The STS-72 mission also flew with the Office of Aeronautics and Space Technology Flyer (OAST-Flyer) spacecraft. OAST-Flyer was the seventh in a series of missions aboard the reusable free-flying Spartan carrier spacecraft series. It consisted of four experiments: Return Flux Experiment (REFLEX) to test accuracy of computer models predicting spacecraft exposure to contamination; Global Positioning System Attitude Determination and Control Experiment (GADACS) to demonstrate GPS technology in space; Solar Exposure to Laser Ordnance Device (SELODE) to test laser ordnance devices; Spartan Packet Radio Experiment (SPRE) and the Amateur Radio Association at the University of Maryland (W3EAX) amateur radio communications experiment. On flight day four, Wakata again operated Endeavour's robot arm to deploy the Spartan, sending the experiment-laden platform on its way to a 50-hour free-flight at a distance of approximately 45 miles (72 kilometers) from the orbiter. OAST-Flyer was retrieved on flight day six, with Wakata again operating the remote manipulator system arm to retrieve the platform.
Two 6.5-hour spacewalks were conducted by three astronauts to test hardware and tools to be used in the assembly of the International Space Station starting in late 1998. EVA-1 on flight day five consisted of Crewmembers Leroy Chiao (EV1) and Dan Barry (EV2). After taking a few minutes to acclimate themselves in the payload bay, first-time spacewalkers Chiao and Barry attached a portable work platform to the end of the robot arm, operated by Pilot Brent Jett and Mission Specialist Koichi Wakata. Jett used the arm to grapple various pieces of hardware designed to hold large modular components, mimicking the way equipment boxes and avionics gear will be moved back and forth in assembling the Space Station.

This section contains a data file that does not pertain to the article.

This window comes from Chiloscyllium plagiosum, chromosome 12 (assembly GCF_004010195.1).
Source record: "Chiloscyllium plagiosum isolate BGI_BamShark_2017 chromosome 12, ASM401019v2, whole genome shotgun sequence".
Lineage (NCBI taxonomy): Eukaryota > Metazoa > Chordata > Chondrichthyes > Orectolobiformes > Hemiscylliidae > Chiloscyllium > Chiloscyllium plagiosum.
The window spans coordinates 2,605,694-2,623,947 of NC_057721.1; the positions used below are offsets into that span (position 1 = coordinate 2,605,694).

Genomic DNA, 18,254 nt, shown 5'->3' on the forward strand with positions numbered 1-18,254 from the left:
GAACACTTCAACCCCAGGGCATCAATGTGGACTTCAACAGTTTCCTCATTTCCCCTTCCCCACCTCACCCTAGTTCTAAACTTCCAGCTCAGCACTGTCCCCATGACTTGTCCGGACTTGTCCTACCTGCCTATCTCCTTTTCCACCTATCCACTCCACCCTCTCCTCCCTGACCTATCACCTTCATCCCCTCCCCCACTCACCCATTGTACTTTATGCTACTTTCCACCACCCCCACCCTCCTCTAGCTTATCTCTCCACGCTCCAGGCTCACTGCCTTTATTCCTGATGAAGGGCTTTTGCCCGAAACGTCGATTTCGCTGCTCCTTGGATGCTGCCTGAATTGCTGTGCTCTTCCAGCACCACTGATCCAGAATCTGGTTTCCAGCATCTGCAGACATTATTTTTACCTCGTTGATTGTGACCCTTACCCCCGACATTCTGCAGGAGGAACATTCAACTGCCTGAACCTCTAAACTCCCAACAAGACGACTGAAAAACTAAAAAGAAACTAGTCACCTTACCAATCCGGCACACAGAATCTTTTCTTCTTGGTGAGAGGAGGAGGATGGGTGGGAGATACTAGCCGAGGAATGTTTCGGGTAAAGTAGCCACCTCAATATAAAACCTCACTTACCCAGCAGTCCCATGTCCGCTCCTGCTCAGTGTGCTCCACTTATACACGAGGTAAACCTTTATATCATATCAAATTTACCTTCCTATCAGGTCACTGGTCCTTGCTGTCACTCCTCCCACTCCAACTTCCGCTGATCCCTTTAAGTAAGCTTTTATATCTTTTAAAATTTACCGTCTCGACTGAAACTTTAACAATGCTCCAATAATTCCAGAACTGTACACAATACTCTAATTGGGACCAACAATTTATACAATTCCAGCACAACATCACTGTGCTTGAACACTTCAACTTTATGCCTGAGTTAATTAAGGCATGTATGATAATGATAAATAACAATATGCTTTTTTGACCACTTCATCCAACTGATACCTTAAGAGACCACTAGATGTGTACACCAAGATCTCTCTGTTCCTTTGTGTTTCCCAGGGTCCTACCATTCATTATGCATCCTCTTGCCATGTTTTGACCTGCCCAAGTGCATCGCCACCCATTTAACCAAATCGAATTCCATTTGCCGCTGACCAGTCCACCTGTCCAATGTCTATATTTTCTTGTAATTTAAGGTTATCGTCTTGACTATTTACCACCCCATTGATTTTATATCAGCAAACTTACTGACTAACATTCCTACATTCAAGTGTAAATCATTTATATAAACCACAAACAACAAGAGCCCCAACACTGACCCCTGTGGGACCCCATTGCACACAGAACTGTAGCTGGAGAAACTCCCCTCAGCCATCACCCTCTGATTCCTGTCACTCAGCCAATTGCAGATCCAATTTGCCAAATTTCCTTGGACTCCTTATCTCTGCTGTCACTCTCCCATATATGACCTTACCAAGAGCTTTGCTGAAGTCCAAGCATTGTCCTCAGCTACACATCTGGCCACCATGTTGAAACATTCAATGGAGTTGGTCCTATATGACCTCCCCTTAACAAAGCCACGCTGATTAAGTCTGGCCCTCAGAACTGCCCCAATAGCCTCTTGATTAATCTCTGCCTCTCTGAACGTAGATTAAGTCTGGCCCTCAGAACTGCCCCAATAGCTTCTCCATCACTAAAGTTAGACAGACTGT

Chiao and Barry then unfolded a cable tray diagonally across the forward portion of the cargo bay housing simulated electrical and fluid lines similar to those which would later connect modules and nodes of the Space Station. The rigid umbilical, as it is known, was tested for its ease of handling and the ability of the astronauts to hook up the lines to connectors on the side of Endeavour's bay. While Chiao unraveled various lengths of cable from a caddy device, Barry spent time practicing the hookup of the various cables in the rigid umbilical to connectors in the bay, testing his ability to manipulate tiny bolts and screws in weightlessness. He reported that most tasks could be accomplished with little difficulty. Barry and Chiao then traded places, as Barry mounted the portable work platform to evaluate its worth. The first EVA lasted 6 hours, 9 minutes. EVA-2 on Flight Day 7 consisted of Leroy Chiao (EV1) and Winston Scott (EV2), lasting 6 hours, 53 minutes. Chiao and Scott worked with utility boxes, slidewires and a portable work stanchion affixed to Endeavour's robot arm to gather additional data on methods and procedures which would be incorporated in the techniques used to assemble the International Space Station. Late in the spacewalk, Scott climbed into foot restraints on the OAST-Flyer satellite platform for a thermal evaluation exercise. Endeavour was maneuvered to the coldest position possible, with its payload bay facing out toward deep space and allowing temperatures to dip to about 104 degrees below zero at the point where Scott was positioned to test the ability of his spacesuit to repel the bitter cold temperature of space.